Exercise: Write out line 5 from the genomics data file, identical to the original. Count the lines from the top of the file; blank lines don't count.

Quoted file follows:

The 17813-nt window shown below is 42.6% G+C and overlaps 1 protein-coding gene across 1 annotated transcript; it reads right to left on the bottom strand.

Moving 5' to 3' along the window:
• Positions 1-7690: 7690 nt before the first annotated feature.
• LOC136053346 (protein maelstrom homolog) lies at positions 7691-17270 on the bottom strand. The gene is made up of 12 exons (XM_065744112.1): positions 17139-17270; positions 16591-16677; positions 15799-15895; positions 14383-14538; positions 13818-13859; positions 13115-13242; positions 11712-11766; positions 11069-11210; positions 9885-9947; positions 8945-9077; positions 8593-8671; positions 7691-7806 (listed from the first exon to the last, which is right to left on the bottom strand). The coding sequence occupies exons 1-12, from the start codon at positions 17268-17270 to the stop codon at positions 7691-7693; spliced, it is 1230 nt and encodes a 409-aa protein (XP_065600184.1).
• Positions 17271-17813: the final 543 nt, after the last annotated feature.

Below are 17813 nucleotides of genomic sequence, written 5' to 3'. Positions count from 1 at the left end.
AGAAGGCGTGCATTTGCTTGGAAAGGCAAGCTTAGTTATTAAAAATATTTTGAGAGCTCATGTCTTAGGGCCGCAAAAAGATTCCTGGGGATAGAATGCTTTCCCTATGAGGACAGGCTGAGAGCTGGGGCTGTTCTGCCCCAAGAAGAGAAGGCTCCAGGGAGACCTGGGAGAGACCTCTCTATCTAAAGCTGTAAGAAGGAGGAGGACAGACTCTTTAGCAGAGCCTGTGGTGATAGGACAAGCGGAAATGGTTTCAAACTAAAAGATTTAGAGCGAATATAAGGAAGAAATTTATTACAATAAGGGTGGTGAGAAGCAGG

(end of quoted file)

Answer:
• Positions 17271-17813: the final 543 nt, after the last annotated feature.